Got a spot on the Elephant Sanctuary's group volunteer day in November 2015 and spent the day raking and bagging lots of fallen leaves for enrichment for the elephants. The weather was (fortunately) cold and wet which made the elephants come close to the Asian elephant barn rather than roaming out in the 2,700 acres of the sanctuary where the general public is not allowed. The barn has heated floors and special flooring to cushion their feet, as well as safe enclosures for each elephant. We ate our brown-bag lunches in a viewing area near the barn and were able to see 5 of the Asian elephant population - but were also cautioned not to stay too long or take too many photos so as not to cause too much anxiety.
This for me is the most impressive part of the Elephant Sanctuary program and mission- they are so sensitive to the elephants' need for privacy and freedom (after a past of exploitation and often violent control methods or even abuse) that they restrict almost all public access to the elephants to remote video cams. While they choose their volunteers (like me) from a pool of people who have supported the sanctuary via a volunteer lottery, they only allow up to 20 volunteers at the Sanctuary 1 day a month 10 months out of the year to work on group projects, while keeping the group closely supervised. As a volunteer you are not guaranteed to see any of the elephants - as they are no longer on exhibit for our gratification but rather have a true sanctuary for their own gratification. But the point is to make these elephants' lives a little better and understand the contrast between their relative freedom and more natural lifestyle compared to the plight of the many elephants still in inhumane captivity.
A total of 14 Asian and African elephants currently live on the sanctuary in a very secluded and well-hidden refuge. (Through the years this organization has been able to rescue 27 elephants from zoos, circuses and other restrictive environments - and has also lead the way toward developing and teaching more humane methods of treating captive elephants). The sanctuary has big build-out plans so that they can take in more and more elephants from inhumane situations as well as to enhance their public education programming.
This organization faces unique challenges - how to promote an animal sanctuary that is not open to the public in the usual way while attracting support from that same public for the expensive operations of caring for such large animals in compassionate ways - plus also advocating for a change in the way our society treats elephants in captivity. They walk that fine line with creativity and passion.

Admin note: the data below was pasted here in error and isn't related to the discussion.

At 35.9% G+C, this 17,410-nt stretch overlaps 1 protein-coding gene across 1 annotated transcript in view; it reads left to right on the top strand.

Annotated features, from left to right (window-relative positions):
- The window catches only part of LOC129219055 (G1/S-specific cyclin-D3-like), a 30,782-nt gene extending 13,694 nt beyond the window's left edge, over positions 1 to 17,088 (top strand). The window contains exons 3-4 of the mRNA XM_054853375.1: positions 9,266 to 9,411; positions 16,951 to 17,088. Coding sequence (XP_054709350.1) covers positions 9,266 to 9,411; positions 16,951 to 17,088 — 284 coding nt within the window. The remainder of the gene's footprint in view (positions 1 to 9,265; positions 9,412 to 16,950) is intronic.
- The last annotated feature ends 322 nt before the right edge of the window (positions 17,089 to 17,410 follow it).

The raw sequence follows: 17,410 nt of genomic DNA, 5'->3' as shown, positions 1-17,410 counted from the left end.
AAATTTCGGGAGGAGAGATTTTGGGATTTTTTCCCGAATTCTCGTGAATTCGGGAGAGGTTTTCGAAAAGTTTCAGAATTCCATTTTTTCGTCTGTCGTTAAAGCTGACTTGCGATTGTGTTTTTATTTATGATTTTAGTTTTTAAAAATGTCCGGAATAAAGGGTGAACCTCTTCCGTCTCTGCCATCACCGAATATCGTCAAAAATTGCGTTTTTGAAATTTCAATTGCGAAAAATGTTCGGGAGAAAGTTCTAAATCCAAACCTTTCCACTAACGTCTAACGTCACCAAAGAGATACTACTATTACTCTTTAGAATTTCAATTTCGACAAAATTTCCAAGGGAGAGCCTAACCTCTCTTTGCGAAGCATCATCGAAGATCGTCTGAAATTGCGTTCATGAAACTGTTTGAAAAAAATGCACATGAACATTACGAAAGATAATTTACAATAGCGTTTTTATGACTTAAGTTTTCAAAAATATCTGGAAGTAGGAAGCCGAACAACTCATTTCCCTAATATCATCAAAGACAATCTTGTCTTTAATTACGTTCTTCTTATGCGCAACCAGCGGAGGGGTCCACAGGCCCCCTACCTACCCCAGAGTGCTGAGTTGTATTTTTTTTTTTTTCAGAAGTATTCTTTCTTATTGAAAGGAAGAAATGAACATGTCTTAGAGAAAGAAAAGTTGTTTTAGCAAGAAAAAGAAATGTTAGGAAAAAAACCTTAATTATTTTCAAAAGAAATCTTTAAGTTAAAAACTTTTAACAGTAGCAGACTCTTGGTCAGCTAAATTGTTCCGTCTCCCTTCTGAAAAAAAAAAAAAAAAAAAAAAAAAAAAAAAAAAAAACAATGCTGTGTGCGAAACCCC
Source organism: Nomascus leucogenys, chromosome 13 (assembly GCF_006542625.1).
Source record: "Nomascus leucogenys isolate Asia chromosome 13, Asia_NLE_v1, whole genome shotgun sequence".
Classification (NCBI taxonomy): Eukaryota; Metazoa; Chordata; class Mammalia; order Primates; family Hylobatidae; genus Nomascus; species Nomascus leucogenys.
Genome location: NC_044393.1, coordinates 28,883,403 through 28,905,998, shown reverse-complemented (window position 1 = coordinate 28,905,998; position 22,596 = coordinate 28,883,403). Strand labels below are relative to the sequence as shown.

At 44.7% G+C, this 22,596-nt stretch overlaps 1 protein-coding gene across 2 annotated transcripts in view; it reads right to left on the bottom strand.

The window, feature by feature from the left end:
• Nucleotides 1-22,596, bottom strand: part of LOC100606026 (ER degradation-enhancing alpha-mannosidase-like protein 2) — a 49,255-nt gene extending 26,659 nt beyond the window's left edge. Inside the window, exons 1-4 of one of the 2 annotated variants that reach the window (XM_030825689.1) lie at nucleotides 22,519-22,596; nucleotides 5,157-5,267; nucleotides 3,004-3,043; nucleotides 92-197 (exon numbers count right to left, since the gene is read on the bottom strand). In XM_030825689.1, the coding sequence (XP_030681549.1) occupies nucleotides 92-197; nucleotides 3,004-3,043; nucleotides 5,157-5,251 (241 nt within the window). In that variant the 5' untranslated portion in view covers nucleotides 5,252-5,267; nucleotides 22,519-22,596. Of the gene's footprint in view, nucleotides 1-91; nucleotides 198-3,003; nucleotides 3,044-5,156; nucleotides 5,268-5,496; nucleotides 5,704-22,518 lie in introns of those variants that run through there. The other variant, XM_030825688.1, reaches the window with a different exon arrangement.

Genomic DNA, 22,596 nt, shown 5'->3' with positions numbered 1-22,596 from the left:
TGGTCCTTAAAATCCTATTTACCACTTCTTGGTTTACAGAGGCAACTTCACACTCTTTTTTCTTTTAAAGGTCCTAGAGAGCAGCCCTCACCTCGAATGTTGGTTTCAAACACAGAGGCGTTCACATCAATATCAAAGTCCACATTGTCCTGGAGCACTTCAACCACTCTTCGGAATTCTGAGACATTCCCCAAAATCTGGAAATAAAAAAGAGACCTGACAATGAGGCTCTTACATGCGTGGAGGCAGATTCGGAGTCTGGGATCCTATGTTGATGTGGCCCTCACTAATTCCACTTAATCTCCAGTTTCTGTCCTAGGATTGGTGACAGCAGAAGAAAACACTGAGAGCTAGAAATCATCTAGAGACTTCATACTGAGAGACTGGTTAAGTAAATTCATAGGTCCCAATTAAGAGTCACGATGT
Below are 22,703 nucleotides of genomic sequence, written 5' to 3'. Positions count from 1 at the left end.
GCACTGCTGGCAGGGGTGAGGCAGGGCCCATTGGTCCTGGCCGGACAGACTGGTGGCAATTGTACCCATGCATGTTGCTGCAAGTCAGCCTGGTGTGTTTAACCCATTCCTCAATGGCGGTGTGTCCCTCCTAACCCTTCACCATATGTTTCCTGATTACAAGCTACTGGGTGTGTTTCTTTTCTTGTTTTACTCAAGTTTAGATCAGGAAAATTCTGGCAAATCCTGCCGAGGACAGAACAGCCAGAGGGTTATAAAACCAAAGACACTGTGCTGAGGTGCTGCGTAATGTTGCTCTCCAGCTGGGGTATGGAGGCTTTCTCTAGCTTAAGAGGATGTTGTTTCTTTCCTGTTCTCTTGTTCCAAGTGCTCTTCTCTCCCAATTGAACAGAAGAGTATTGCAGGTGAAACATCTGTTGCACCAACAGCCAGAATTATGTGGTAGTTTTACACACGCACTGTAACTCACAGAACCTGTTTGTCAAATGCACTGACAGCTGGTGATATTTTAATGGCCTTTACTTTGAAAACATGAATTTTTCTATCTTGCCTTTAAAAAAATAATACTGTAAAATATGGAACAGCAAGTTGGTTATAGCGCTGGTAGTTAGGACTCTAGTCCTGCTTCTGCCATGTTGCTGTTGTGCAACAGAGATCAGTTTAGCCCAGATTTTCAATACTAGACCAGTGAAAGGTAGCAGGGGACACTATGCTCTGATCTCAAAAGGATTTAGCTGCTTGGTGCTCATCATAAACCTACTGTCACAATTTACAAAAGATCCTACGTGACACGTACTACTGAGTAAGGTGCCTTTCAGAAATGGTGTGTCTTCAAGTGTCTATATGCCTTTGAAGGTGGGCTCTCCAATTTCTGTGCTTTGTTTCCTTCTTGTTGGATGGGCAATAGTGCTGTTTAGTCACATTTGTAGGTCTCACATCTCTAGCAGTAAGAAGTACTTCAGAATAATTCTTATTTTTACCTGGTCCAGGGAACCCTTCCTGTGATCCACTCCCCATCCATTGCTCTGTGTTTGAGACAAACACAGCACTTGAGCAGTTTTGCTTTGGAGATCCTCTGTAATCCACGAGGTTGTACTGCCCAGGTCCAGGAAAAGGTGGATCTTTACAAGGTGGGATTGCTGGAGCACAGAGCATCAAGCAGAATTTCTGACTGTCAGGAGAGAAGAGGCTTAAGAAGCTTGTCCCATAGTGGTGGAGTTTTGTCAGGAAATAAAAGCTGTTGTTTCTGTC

Knowing I was doing something to benefits those majestic animals
Great cause! There care for the welfare of elephants is inspiring. The elecams are a great way to share the experience
What The Elephant Sanctuary stands for and accomplishes is impressive to me. In addition to the wonderful work they do with their special elephants, they have an education center in Hohenwald, TN, minutes away from the Sanctuary. They also publish a newsletter that keeps all of us elephant supporters updated on each girl. Their web site is one of the best I have seen in that the history of each elephant can be easily found as well as all of the archived reports about what is going on there on a daily basis.
The unique way that staff write about their charges and tell delightful stories about their every-day activities pulls people into their lives and makes them really care about the elephants and their Sanctuary.
Individuals with strong interests are invited to volunteer at the Sanctuary for one day each year. I did this last year, and it was one of the bigger thrills of my life. It was wonderful meeting Todd, the education director, and all of the other staff and volunteers working there that day.
I have also been trained as an Ele-Ambassador to present programs in my community. The Sanctuary has trained people from all over the country. to be Ele-ambassadors.
I find it easy to donate to the Sanctuary for several reasons. First, because of their outstanding communications I feel that I know personally each of the elephants by name and want to contribute to their well-being as well as participate in many of the fun celebrations that the Sanctuary promotes such as buying a candle for Shirley's 65th birthday or participating in a fun run for Billy.